From the August/September 2015 Issue:

Top to Bottom

    Writer: Meg Fox | Interior Designer: Linda Benson, Associate Member ASID | Photographer: Marco Zambelli |

A basement remodel reaches new heights in a style on par with the rest of the home

Article Photo
enlarge | Sisal carpeting and wheat-toned grass-cloth wall covering provide a warm neutral backdrop for classic-inspired furnishings in this Hunterdon County finished basement. A classic saddle-arm sofa takes up less visual space than models with bigger sides. Soft paisley accent pillows coordinate with adjacent side chairs, and the center pillow was made from vintage crewelwork. “I am a big needlepoint artist and always try to bring in something handmade or textile-like,” designer Linda Benson says.
Tewksbury Township homeowners wanted to expand their living and entertaining options to the basement, a space that was previously drywalled but undecorated and uninspired with wall-to-wall industrial-style carpeting. Interior designer Linda Benson—who had worked with the owners on various rooms on the main level—was tapped to elevate the basement’s style in tune with the rest of the ranch-style home.

Article Photo
enlarge | A custom built-in fuses form and function with display-worthy collectibles and hidden media components.
Creative Space
The clients—who have two college-age children—wanted a “cozy, comfortable multipurpose space,” says Benson, an associate member of the American Society of Interior Designers and principal of Linda Benson Interiors in Lebanon. This meant carving out room within the 680-square-foot space for a family room with a large-screen television, bar, exercise room and casual weekend office (the owners both have offices upstairs).

A powder room addition was high on the wish list also. “I didn’t think we could do [the powder room]” because it’s below ground, she says, but the installation of a special water pump made it happen.

Fitting in all the desired features was a challenge. Support columns in the main area were an “eyesore and made it difficult to get furniture in and out of the room,” Benson says. Moving the columns into a main wall opened up layout possibilities and improved traffic flow. To address the lack of natural light and a low dropped ceiling—shortfalls common to many basements—Benson relocated ductwork, wires and pipes so she could raise and drywall the ceiling, which is now just shy of eight feet. “We maximized the space and made it as light, clear and high as we could,” she says.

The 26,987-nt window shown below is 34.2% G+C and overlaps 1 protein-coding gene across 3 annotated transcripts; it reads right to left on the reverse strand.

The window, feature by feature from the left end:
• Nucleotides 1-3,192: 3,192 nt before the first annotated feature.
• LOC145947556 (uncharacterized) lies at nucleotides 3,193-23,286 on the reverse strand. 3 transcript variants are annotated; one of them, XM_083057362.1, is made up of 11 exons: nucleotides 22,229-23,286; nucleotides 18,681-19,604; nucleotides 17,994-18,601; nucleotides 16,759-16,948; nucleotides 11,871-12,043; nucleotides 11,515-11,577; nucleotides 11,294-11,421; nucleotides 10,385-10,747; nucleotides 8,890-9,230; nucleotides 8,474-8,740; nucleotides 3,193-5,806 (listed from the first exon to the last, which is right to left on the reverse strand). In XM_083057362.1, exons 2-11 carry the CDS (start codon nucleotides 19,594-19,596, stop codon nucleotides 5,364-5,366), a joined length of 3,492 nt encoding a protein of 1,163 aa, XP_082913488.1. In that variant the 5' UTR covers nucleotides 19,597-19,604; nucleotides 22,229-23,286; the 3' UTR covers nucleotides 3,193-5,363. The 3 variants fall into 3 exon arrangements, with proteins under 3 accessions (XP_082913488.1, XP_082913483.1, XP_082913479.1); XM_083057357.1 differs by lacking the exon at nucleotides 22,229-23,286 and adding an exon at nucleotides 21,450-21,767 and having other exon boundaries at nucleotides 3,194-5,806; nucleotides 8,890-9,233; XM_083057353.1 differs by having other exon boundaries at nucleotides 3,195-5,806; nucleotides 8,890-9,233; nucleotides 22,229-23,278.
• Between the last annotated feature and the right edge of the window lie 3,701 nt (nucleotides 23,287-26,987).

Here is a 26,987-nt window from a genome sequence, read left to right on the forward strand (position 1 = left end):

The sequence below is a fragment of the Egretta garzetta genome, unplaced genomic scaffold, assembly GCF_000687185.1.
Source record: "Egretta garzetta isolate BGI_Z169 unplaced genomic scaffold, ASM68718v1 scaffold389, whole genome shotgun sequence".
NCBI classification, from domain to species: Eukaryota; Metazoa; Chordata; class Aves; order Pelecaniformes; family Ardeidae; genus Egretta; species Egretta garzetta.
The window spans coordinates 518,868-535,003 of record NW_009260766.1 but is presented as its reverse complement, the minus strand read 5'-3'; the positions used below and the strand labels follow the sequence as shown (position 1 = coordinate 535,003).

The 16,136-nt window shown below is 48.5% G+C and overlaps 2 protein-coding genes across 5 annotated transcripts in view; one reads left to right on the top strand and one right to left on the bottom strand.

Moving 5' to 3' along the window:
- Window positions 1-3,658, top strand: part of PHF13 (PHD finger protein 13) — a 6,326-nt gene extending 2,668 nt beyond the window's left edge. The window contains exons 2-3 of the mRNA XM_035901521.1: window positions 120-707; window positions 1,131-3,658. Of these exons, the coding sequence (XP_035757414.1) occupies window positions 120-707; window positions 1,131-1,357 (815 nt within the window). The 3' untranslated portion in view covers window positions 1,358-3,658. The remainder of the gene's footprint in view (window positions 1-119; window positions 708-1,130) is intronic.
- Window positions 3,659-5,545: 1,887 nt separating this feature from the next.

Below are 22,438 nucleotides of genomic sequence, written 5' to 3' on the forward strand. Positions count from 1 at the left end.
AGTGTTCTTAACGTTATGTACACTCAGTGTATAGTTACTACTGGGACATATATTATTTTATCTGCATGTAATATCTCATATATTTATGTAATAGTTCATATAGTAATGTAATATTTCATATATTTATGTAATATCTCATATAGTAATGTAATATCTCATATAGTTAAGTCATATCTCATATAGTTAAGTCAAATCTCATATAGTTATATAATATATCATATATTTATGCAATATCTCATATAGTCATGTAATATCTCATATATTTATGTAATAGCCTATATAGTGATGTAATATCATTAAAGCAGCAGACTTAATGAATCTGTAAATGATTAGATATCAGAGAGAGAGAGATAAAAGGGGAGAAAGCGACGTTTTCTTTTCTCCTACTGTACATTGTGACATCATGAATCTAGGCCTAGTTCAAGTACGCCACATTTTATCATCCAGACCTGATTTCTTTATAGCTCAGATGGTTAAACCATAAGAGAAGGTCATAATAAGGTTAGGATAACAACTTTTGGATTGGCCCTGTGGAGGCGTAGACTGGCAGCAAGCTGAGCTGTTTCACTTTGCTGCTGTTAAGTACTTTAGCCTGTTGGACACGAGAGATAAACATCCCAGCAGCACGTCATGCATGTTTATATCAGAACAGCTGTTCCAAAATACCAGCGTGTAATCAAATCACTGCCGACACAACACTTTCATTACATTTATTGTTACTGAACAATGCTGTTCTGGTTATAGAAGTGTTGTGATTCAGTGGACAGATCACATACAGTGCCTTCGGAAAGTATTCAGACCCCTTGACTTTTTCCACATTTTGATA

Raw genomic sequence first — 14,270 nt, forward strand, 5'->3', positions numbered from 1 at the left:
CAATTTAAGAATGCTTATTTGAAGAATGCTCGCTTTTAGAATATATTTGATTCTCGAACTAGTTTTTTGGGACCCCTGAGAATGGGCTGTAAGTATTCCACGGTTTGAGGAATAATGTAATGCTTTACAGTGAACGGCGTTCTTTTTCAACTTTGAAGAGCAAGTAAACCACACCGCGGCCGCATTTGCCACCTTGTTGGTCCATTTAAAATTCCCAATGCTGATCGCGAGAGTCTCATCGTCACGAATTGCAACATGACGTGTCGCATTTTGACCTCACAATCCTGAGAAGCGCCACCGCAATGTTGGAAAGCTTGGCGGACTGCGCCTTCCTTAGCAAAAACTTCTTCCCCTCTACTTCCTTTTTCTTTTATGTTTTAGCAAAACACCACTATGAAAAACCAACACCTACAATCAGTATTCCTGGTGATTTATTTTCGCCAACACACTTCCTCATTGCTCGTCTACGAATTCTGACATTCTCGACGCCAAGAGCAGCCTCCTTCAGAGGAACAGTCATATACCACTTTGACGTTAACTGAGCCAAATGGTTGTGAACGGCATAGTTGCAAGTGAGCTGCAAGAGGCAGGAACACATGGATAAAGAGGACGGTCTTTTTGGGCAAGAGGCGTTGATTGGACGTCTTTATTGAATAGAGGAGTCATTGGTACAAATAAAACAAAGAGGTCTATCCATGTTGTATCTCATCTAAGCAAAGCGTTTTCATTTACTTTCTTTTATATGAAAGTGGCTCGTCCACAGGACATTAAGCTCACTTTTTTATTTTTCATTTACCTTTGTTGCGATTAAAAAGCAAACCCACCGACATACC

Article Photo
enlarge | A niche outside the powder room offers extra seating and a spot to rest a drink on a made-to-fit turquoise console table. Benson gave the former “beat up but sturdy” antique curved stool new life with coats of linen white paint and a button-tufted linen print cushion. Behind the door at right is a new water treatment tank.
Earthy & Organic
Wool carpeting in a medium tone—“not too light, but not too dark”—and grass-cloth wall covering enhance the sense of space and provide a calming neutral backdrop in main areas. In the family room portion, a space-saving saddle-arm sofa in comfy chenille pairs with tailored club chairs and an ottoman with pullout trays. Two daybeds just off the family room (not pictured) accommodate overnight guests.

“Measuring was crucial for getting furniture in and out of the basement,” says Benson, who had pieces custom made and assembled on site. Hinged components made the furniture easier to transport and put together, she says.

A prominent built-in book/display case steals focus away from the large-screen television so it doesn’t dominate the space. “I do not like a big [lone] TV on the wall,” Benson says, so she designed the built-in with ample storage and display space. Library lights cast a warm glow on the shelves and the backs, which were painted tan to slightly contrast with the linen white finish elsewhere on the cabinetry. Benson used lighting—from table lamps to a chandelier over the game table—to set the mood or move the eye around.